Wider Loss for Young Broadcasting

May 4, 2006  •  Post A Comment

Young Broadcasting reported a wider first-quarter loss of $30.6 million Thursday, even as the company continued to see success in its strategy of attracting new local advertisers to its television stations.

In its earnings release, the company, which owns 10 stations, including the San Francisco independent station KRON-TV, offered no explanation for the loss widening from a year-earlier figure of $19.4 million, but said the results included benefits from its cost-cutting efforts. On a per-share basis, Young’s net loss was $1.46, compared with a loss of 96 cents a year ago. Revenue was up 6 percent to $48.4 million.

The company is looking for new advertising sources in an effort to stabilize fluctuations among its more traditional sources of ad revenue. With national advertising revenue struggling and the local advertising environment choppy, Young has sought out new local advertisers, many of which have not been active TV advertisers, hoping that they won’t be subject to the headwinds that regular television advertisers face.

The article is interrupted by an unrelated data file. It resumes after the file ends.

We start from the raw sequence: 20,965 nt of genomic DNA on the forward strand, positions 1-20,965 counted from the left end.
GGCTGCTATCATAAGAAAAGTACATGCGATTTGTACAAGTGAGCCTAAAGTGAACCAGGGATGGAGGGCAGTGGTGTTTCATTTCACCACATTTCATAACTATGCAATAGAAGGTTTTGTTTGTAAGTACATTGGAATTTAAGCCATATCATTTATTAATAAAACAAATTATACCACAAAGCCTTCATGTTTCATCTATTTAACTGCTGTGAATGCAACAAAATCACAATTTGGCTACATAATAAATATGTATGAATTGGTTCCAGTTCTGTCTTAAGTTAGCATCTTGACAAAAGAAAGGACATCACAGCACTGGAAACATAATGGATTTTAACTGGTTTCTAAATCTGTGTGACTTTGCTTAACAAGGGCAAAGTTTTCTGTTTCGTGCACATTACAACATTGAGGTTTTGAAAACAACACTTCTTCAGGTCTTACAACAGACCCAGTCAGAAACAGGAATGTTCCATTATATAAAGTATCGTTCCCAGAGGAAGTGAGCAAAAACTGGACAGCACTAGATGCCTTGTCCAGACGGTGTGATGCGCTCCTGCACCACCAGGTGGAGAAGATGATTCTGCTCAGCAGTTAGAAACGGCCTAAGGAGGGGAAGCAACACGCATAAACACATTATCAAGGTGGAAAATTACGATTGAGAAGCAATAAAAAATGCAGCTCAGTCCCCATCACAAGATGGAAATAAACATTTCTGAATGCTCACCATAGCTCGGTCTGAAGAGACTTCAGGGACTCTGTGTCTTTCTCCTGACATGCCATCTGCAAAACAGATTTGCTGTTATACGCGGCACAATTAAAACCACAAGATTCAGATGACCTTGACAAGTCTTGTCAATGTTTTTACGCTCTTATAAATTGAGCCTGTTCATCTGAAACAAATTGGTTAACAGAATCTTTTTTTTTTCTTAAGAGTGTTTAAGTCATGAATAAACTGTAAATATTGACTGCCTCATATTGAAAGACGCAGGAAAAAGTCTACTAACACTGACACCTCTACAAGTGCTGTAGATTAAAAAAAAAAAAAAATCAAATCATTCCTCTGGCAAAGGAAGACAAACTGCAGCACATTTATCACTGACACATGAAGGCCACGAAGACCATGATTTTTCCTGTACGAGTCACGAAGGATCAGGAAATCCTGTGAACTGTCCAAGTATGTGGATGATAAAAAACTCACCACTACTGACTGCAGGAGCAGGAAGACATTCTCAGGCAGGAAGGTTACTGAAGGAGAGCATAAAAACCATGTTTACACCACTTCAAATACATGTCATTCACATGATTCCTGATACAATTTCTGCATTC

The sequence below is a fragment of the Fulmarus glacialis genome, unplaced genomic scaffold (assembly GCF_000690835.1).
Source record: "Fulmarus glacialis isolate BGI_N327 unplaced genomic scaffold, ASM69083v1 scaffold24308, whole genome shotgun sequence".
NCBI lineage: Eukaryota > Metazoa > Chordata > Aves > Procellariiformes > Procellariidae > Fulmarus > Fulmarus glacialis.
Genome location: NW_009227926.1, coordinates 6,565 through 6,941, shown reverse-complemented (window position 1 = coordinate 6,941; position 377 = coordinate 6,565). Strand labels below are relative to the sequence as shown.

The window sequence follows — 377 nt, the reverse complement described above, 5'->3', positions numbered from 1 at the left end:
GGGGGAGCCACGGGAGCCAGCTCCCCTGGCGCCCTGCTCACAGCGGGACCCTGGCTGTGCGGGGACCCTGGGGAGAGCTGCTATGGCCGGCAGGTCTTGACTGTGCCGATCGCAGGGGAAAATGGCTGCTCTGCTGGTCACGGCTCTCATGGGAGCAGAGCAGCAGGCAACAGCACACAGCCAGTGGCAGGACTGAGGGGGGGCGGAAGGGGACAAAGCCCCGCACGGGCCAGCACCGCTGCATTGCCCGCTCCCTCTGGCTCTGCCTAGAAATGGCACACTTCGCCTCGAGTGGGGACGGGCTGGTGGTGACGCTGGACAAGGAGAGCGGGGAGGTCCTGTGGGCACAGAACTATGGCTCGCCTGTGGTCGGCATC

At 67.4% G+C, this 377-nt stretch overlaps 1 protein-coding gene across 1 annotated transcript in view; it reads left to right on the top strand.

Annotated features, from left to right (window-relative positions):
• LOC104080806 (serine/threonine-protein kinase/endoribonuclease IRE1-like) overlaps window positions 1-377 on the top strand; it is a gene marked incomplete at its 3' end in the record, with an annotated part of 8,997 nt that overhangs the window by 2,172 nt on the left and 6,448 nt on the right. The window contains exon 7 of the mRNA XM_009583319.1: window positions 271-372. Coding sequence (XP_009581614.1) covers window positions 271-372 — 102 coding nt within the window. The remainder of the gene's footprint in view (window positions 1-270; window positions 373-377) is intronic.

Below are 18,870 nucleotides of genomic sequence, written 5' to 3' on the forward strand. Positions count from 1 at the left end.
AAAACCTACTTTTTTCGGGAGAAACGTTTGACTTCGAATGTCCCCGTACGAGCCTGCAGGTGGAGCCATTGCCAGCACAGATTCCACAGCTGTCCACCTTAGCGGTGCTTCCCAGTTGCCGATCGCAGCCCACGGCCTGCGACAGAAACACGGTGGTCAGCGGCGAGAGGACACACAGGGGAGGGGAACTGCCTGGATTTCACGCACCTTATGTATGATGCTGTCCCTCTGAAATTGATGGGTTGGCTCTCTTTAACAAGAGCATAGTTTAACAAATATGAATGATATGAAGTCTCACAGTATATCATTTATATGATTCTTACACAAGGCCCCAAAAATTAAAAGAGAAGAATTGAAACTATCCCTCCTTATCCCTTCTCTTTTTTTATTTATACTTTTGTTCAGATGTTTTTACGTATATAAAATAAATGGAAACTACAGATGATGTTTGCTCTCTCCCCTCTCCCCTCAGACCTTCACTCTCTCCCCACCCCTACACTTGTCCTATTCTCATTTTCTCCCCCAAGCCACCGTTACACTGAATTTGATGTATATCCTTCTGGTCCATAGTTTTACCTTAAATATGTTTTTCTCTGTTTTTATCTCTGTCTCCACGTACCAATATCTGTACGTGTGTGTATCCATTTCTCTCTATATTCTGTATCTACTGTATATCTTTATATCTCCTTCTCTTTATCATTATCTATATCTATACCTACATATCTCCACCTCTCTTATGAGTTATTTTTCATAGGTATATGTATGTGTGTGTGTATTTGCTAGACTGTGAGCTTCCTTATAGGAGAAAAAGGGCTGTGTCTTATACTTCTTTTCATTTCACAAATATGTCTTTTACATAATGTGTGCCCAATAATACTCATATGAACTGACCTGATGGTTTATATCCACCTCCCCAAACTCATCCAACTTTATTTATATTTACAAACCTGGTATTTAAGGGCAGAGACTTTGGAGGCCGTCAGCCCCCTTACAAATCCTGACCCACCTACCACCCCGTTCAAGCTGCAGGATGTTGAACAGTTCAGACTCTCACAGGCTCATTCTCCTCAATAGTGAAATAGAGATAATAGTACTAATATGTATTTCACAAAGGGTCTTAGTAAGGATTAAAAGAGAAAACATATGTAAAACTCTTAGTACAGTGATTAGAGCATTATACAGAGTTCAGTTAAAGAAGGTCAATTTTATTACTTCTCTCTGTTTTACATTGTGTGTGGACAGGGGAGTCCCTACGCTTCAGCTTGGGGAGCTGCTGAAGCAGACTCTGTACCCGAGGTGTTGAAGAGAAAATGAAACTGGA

“This quarter is a confirmation of our strategic plan to increase local revenues through our third-leg sales initiative while reducing operating costs,” Young Chairman Vincent Young said in a statement.

The company said its nine network-affiliated stations posted a 9 percent increase in local advertising revenue, which included political campaign spending. When political was excluded, local advertising at the nine stations grew 8 percent.

The company did not provide much information about KRON in its earnings release. However, the company has said the station faces a challenging advertising market due to its status as an independent station and because of general economic weakness in San Francisco.

But Young executives were positive about the station’s prospects. KRON stands to gain from an expected healthy political advertising market this year and because of its affiliation with MyNetworkTV, which is scheduled to launch Sept. 5.

Operating expenses were down slightly in the quarter, mainly because an 11 percent reduction in overhead was offset by $1.5 million in additional programming costs associated with the airing of “Sex and The City” in syndication.